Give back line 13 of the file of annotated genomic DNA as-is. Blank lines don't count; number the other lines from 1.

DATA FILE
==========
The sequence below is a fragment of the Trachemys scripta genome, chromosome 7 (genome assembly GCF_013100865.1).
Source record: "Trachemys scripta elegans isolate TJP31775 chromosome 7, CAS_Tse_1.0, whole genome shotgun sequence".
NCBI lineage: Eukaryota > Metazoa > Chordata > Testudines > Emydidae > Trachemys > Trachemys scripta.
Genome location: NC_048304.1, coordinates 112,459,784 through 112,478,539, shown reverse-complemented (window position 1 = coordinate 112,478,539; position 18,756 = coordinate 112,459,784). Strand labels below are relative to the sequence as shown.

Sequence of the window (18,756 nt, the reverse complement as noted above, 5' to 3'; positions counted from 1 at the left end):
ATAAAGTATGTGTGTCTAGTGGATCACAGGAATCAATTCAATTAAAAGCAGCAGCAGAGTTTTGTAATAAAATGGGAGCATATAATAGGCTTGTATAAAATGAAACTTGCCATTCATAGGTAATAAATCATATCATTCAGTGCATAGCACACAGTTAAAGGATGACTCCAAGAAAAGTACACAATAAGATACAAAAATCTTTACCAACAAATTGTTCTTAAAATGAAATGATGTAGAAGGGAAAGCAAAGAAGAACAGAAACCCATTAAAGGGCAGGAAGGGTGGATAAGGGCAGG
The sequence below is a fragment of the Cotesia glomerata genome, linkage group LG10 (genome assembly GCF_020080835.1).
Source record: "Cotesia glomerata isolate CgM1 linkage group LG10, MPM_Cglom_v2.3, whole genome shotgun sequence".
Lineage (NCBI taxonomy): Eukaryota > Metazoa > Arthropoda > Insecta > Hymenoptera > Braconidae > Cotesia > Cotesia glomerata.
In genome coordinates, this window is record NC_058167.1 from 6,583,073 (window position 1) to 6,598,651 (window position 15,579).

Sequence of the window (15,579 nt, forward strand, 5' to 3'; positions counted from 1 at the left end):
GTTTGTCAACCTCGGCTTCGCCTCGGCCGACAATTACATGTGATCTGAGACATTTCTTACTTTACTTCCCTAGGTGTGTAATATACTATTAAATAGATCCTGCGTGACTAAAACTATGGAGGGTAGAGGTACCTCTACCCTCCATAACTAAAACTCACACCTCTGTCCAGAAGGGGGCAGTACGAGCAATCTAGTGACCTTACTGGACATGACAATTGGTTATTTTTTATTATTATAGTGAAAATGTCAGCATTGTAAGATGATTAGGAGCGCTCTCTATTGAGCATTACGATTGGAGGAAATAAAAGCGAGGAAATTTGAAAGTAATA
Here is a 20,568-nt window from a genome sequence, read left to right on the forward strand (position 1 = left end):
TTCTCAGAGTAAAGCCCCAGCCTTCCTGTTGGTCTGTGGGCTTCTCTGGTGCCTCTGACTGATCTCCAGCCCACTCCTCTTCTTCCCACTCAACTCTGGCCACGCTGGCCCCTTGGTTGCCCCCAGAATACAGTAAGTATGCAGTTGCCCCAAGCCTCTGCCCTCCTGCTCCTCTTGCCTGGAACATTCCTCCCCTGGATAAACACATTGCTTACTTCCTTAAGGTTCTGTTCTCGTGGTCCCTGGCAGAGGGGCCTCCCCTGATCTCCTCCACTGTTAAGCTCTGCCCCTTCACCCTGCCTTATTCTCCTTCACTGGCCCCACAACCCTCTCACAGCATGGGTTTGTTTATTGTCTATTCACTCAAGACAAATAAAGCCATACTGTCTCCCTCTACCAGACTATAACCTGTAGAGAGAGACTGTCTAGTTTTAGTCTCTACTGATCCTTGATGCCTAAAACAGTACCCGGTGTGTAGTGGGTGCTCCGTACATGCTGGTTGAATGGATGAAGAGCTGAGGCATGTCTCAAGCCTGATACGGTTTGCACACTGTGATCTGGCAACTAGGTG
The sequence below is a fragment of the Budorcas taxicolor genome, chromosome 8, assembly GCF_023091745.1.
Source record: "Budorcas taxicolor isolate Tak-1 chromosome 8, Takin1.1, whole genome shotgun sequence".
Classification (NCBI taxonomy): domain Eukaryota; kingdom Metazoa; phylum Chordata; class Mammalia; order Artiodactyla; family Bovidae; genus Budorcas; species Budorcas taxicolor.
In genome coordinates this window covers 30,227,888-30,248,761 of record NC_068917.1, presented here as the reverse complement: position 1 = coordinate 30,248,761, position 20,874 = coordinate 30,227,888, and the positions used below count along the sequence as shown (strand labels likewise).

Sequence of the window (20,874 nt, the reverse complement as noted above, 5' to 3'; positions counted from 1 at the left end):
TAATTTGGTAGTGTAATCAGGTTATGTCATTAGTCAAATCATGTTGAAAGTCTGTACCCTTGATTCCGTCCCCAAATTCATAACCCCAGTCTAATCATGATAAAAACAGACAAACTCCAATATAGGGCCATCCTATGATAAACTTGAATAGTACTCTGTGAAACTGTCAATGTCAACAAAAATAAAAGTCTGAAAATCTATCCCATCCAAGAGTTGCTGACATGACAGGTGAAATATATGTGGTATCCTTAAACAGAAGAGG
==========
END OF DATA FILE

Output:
Here is a 20,568-nt window from a genome sequence, read left to right on the forward strand (position 1 = left end):